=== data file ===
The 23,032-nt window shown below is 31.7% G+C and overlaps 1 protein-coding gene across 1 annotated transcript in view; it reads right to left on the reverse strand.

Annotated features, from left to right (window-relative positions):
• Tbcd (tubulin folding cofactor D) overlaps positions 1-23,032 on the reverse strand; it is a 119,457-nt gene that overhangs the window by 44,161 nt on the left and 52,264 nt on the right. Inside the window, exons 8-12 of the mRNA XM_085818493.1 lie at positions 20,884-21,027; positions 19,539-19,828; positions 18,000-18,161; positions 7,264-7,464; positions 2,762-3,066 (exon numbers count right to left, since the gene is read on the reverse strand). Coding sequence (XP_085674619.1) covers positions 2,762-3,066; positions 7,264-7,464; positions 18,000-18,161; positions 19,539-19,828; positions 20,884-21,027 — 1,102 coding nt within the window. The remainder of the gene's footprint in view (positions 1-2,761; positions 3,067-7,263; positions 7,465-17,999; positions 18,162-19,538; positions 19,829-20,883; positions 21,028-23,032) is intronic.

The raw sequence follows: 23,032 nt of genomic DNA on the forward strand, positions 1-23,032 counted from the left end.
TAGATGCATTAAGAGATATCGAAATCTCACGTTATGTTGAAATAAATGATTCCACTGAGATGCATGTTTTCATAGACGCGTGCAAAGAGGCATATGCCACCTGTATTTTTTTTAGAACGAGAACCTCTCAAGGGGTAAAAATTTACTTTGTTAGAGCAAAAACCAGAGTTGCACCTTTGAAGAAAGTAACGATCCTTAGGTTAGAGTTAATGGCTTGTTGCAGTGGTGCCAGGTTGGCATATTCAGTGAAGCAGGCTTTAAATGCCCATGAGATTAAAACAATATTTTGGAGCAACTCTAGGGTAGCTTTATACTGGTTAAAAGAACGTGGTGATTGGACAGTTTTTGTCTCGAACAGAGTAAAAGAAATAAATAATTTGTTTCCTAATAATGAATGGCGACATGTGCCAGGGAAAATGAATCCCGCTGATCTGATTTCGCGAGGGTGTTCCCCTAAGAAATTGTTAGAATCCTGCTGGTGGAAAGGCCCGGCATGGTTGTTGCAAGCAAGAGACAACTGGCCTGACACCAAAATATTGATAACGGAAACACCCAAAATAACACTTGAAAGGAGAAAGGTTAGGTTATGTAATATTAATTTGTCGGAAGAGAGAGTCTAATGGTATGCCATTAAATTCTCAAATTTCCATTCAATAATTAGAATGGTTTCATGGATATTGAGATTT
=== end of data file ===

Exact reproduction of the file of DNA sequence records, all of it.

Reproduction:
The 23,032-nt window shown below is 31.7% G+C and overlaps 1 protein-coding gene across 1 annotated transcript in view; it reads right to left on the reverse strand.

Annotated features, from left to right (window-relative positions):
• Tbcd (tubulin folding cofactor D) overlaps positions 1-23,032 on the reverse strand; it is a 119,457-nt gene that overhangs the window by 44,161 nt on the left and 52,264 nt on the right. Inside the window, exons 8-12 of the mRNA XM_085818493.1 lie at positions 20,884-21,027; positions 19,539-19,828; positions 18,000-18,161; positions 7,264-7,464; positions 2,762-3,066 (exon numbers count right to left, since the gene is read on the reverse strand). Coding sequence (XP_085674619.1) covers positions 2,762-3,066; positions 7,264-7,464; positions 18,000-18,161; positions 19,539-19,828; positions 20,884-21,027 — 1,102 coding nt within the window. The remainder of the gene's footprint in view (positions 1-2,761; positions 3,067-7,263; positions 7,465-17,999; positions 18,162-19,538; positions 19,829-20,883; positions 21,028-23,032) is intronic.

The raw sequence follows: 23,032 nt of genomic DNA on the forward strand, positions 1-23,032 counted from the left end.
TAGATGCATTAAGAGATATCGAAATCTCACGTTATGTTGAAATAAATGATTCCACTGAGATGCATGTTTTCATAGACGCGTGCAAAGAGGCATATGCCACCTGTATTTTTTTTAGAACGAGAACCTCTCAAGGGGTAAAAATTTACTTTGTTAGAGCAAAAACCAGAGTTGCACCTTTGAAGAAAGTAACGATCCTTAGGTTAGAGTTAATGGCTTGTTGCAGTGGTGCCAGGTTGGCATATTCAGTGAAGCAGGCTTTAAATGCCCATGAGATTAAAACAATATTTTGGAGCAACTCTAGGGTAGCTTTATACTGGTTAAAAGAACGTGGTGATTGGACAGTTTTTGTCTCGAACAGAGTAAAAGAAATAAATAATTTGTTTCCTAATAATGAATGGCGACATGTGCCAGGGAAAATGAATCCCGCTGATCTGATTTCGCGAGGGTGTTCCCCTAAGAAATTGTTAGAATCCTGCTGGTGGAAAGGCCCGGCATGGTTGTTGCAAGCAAGAGACAACTGGCCTGACACCAAAATATTGATAACGGAAACACCCAAAATAACACTTGAAAGGAGAAAGGTTAGGTTATGTAATATTAATTTGTCGGAAGAGAGAGTCTAATGGTATGCCATTAAATTCTCAAATTTCCATTCAATAATTAGAATGGTTTCATGGATATTGAGATTT